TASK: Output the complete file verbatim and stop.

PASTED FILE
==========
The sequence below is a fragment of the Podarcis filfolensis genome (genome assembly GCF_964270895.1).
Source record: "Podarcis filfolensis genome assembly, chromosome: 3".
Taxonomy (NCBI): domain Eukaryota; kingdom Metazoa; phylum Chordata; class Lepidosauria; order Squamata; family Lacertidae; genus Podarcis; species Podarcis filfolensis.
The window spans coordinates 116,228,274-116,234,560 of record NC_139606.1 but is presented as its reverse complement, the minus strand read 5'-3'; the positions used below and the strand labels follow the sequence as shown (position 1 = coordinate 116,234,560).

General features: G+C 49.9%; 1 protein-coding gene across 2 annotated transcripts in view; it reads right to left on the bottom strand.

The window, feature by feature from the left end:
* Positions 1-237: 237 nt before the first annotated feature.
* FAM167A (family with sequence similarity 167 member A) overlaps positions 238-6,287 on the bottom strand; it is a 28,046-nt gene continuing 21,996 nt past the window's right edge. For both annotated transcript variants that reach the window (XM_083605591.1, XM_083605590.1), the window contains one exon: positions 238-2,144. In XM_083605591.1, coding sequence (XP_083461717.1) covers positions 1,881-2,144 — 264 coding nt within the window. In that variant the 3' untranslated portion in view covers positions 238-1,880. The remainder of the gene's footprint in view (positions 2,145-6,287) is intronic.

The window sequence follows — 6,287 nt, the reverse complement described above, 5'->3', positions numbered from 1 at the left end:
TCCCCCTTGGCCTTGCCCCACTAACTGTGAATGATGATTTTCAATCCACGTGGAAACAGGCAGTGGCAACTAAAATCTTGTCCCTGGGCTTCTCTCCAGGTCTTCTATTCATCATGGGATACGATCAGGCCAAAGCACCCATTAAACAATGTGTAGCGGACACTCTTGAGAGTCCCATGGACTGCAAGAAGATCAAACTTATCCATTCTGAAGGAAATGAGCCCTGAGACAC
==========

The sequence below is a fragment of the Podarcis filfolensis genome (genome assembly GCF_964270895.1).
Source record: "Podarcis filfolensis genome assembly, chromosome: 3".
Taxonomy (NCBI): domain Eukaryota; kingdom Metazoa; phylum Chordata; class Lepidosauria; order Squamata; family Lacertidae; genus Podarcis; species Podarcis filfolensis.
The window spans coordinates 116,228,274-116,234,560 of record NC_139606.1 but is presented as its reverse complement, the minus strand read 5'-3'; the positions used below and the strand labels follow the sequence as shown (position 1 = coordinate 116,234,560).

General features: G+C 49.9%; 1 protein-coding gene across 2 annotated transcripts in view; it reads right to left on the bottom strand.

The window, feature by feature from the left end:
* Positions 1-237: 237 nt before the first annotated feature.
* FAM167A (family with sequence similarity 167 member A) overlaps positions 238-6,287 on the bottom strand; it is a 28,046-nt gene continuing 21,996 nt past the window's right edge. For both annotated transcript variants that reach the window (XM_083605591.1, XM_083605590.1), the window contains one exon: positions 238-2,144. In XM_083605591.1, coding sequence (XP_083461717.1) covers positions 1,881-2,144 — 264 coding nt within the window. In that variant the 3' untranslated portion in view covers positions 238-1,880. The remainder of the gene's footprint in view (positions 2,145-6,287) is intronic.

The window sequence follows — 6,287 nt, the reverse complement described above, 5'->3', positions numbered from 1 at the left end:
TCCCCCTTGGCCTTGCCCCACTAACTGTGAATGATGATTTTCAATCCACGTGGAAACAGGCAGTGGCAACTAAAATCTTGTCCCTGGGCTTCTCTCCAGGTCTTCTATTCATCATGGGATACGATCAGGCCAAAGCACCCATTAAACAATGTGTAGCGGACACTCTTGAGAGTCCCATGGACTGCAAGAAGATCAAACTTATCCATTCTGAAGGAAATGAGCCCTGAGACAC